My son is a born organizer.
He spends hours every day putting things into little bins and boxes. He organizes his blocks. His balls. His dad’s office supplies. And my kitchen utensils.
But mostly my kitchen utensils.
While I’m all about teaching organizational skills at a young age, his idea of “organized” is a far cry from mine.
Organized to a one-year-old means that all of the balls are in the drawer under the oven, blocks and assorted canned goods are clearly stored together under the bathroom sink, and all of the lids to the plastic storage containers are in the toy box in the den.
So thanks to my little organizing genius, a dessert that used to take minutes to whip up (like a simple cranberry-pear crisp) now takes me upwards of an hour to get into the oven. Namely because I have no idea where anything is in my kitchen anymore.
I don’t think I really realized how much time my son’s organizational system was “saving” me until the other night when I wanted to make this crisp for dessert at an impromptu dinner party. I specifically picked this recipe because I’ve made it a million times before, and I knew I could throw it together in the few minutes I had before our guests arrived.
I envisioned spending a few moments in the kitchen, then still having enough time to dress the child and pour a glass of wine before the doorbell rang.
Clearly, I was delusional.
Instead, it went like this. Preheat oven. Search through four cabinets to find my glass mixing bowl. Find said mixing bowl in the pantry filled with bags of egg noodles. Move chattering toddler to the living room. Close baby gate to kitchen. Toss pears with lemon juice. Add cranberries. Take sugar out of pantry. Search for measuring cups. Realize I last saw said measuring cups on the screened-in porch in little man’s kitchen (at least he got them into a kitchen…A for effort on that one). Add sugar to fruits. Give cup of Cheerios to toddler, who is banging his baseball bat on the baby gate, clearly unhappy to be locked out. Take out food processor to make crisp topping. Realize the lid to said food processor is missing. Embark on a search for said lid. Find said lid in the cabinet with all of the plastic storage containers. Briefly forget why I got the food processor out of the cabinet in the first place. Pulse flour with butter in food processor. Add remaining ingredients. Go to cabinet that usually stores ramekins. Open cabinet to find that all of my ramekins are missing. Choose a square baking dish instead. Pop crisp into oven. Realize that I just spent 55 minutes making a simple cranberry-pear crisp. Give my toddler a hug and vow to enlist the husband for entertaining him in all future baking endeavors.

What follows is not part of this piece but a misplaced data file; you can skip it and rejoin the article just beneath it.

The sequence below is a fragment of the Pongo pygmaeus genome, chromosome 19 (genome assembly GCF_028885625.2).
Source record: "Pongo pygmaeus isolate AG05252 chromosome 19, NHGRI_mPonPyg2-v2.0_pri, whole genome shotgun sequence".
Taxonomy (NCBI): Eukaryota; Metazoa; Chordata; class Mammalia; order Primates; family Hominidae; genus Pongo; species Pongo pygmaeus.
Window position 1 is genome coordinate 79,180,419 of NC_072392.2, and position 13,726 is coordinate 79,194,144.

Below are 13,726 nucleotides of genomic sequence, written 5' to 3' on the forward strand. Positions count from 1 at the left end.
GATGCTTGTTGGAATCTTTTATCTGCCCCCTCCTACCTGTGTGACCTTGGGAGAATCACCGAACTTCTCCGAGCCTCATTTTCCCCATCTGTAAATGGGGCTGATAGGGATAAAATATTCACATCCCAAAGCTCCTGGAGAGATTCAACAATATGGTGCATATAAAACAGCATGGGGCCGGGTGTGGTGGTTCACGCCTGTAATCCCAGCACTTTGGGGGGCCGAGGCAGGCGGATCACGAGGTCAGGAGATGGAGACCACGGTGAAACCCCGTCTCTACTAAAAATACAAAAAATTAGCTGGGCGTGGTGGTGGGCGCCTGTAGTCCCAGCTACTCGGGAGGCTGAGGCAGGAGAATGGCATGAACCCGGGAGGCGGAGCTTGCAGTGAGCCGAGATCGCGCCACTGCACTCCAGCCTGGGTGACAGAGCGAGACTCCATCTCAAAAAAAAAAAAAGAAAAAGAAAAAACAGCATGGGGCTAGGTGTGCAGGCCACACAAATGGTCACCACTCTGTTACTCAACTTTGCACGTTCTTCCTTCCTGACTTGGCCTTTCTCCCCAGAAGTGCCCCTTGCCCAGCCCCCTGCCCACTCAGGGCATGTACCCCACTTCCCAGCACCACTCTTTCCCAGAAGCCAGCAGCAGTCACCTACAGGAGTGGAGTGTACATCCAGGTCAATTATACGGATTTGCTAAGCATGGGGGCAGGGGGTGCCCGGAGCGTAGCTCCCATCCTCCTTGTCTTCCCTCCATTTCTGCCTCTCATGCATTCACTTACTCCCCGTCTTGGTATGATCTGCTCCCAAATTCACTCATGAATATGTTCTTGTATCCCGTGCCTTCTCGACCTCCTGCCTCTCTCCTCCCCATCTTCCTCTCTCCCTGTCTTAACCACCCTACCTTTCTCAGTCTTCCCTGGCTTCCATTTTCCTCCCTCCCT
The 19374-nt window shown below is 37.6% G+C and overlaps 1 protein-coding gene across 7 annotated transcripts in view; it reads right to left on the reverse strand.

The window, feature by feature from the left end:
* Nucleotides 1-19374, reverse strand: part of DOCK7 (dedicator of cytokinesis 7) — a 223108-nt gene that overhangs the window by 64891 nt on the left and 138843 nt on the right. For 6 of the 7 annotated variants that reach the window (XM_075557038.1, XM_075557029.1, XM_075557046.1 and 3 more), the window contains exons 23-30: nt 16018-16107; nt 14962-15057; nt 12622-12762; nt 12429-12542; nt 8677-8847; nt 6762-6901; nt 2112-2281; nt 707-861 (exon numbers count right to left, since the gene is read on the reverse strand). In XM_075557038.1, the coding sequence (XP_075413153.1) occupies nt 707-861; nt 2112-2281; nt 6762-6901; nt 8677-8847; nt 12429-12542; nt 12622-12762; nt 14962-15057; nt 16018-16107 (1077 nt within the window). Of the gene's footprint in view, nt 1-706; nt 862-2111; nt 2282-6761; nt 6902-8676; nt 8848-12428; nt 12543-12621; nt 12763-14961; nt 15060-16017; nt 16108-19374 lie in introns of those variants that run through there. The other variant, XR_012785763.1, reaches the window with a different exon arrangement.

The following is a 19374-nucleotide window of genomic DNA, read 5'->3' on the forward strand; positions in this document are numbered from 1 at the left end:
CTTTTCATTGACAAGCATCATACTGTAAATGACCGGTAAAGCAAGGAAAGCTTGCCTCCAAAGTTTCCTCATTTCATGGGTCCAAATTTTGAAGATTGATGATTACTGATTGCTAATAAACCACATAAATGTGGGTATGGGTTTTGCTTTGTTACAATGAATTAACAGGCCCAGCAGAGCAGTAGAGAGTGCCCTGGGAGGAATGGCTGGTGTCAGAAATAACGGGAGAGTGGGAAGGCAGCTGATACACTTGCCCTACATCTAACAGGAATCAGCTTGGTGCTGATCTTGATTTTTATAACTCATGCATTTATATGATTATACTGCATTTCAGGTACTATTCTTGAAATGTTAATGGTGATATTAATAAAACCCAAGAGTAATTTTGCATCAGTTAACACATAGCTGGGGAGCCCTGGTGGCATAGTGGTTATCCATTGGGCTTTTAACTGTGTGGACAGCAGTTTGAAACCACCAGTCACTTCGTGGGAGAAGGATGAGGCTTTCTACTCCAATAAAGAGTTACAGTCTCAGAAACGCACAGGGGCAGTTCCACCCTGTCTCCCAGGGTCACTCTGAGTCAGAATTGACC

If you are a toddler-free household, this crisp should come together in about 15 minutes. Easy peasy weeknight treat. If you have an aspiring professional organizer like me, you’re going to want at least an hour. And a couple glasses of wine. Just for good measure.
Recipe courtesy of Martha Stewart
Active time: 15 minutes*
Start to finish: 1 hour
1/2 cup flour
1/2 cup (1 stick) chilled butter
1/4 cup plus 1/3 cup sugar
1/4 cup light-brown sugar
1/4 teaspoon cinnamon
1 cup rolled oats
Pinch of salt
4 to 6 firm pears, peeled and cut into 3/4-inch pieces (6 cups)
1 tablespoon fresh lemon juice
1 1/2 cups cranberries
Vanilla ice cream (optional)
Preheat oven to 400 degrees.
Make the oatmeal crisp topping: pulse flour with butter in a food processor until pea-size clumps form. Add 1/4 cup granulated sugar and the light-brown sugar, cinnamon, oats, and salt; pulse until large, moist clumps form, about 10 times.
In a large bowl, toss pears with lemon juice. Add cranberries and 1/3 cup sugar; toss well.
Transfer fruit mixture to six 8-ounce ramekins (or a 3-quart baking dish). Sprinkle with topping; bake until fruit is tender and topping is golden, about 25 minutes. Let cool at least 30 minutes before serving with vanilla ice cream, if desired.